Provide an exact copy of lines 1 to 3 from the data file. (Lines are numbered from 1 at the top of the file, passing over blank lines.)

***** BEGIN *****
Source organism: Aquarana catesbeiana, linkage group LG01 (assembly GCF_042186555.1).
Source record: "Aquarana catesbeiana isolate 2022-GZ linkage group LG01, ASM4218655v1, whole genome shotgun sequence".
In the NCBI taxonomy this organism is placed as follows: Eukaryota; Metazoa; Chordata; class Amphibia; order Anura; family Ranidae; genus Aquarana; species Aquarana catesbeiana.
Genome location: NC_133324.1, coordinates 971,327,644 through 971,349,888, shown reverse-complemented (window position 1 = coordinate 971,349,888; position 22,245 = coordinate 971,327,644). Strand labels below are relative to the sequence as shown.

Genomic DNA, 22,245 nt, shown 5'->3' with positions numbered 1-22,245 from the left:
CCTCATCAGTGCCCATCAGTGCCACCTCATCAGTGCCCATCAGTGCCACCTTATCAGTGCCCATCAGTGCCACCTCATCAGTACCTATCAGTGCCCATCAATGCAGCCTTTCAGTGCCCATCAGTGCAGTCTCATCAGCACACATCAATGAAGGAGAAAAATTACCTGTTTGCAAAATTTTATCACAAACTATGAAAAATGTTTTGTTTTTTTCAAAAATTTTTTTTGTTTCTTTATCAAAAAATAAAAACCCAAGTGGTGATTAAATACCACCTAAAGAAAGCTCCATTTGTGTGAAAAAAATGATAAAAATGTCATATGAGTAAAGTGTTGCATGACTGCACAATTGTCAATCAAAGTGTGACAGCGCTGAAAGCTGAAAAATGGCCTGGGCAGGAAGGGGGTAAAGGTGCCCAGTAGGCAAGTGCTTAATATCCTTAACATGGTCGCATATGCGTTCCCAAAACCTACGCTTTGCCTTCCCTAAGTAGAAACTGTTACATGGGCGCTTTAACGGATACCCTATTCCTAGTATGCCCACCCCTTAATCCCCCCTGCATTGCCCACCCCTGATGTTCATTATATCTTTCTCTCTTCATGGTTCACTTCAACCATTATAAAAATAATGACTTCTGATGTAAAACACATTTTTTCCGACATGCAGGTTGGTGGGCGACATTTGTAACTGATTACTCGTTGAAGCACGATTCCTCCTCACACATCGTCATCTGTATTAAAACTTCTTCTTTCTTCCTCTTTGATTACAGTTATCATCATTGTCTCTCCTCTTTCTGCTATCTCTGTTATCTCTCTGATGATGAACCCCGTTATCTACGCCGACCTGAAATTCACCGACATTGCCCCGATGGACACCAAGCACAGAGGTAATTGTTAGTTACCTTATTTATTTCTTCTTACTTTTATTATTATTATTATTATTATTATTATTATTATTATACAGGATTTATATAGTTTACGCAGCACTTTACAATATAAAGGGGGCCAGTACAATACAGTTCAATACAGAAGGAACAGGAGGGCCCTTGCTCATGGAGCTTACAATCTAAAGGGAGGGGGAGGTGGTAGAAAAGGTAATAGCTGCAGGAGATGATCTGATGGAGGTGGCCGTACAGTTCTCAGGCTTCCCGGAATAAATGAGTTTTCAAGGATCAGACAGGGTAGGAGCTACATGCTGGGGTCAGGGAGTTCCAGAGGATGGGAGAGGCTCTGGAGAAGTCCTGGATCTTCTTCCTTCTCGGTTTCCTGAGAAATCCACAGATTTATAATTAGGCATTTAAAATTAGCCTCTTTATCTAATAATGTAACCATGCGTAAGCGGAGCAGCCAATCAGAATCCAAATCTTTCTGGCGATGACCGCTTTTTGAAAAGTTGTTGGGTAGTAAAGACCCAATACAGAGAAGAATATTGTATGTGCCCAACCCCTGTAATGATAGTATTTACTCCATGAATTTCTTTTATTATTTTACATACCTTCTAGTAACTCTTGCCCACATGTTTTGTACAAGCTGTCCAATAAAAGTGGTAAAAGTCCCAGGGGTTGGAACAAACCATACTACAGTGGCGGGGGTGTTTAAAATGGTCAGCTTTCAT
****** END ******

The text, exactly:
Source organism: Aquarana catesbeiana, linkage group LG01 (assembly GCF_042186555.1).
Source record: "Aquarana catesbeiana isolate 2022-GZ linkage group LG01, ASM4218655v1, whole genome shotgun sequence".
In the NCBI taxonomy this organism is placed as follows: Eukaryota; Metazoa; Chordata; class Amphibia; order Anura; family Ranidae; genus Aquarana; species Aquarana catesbeiana.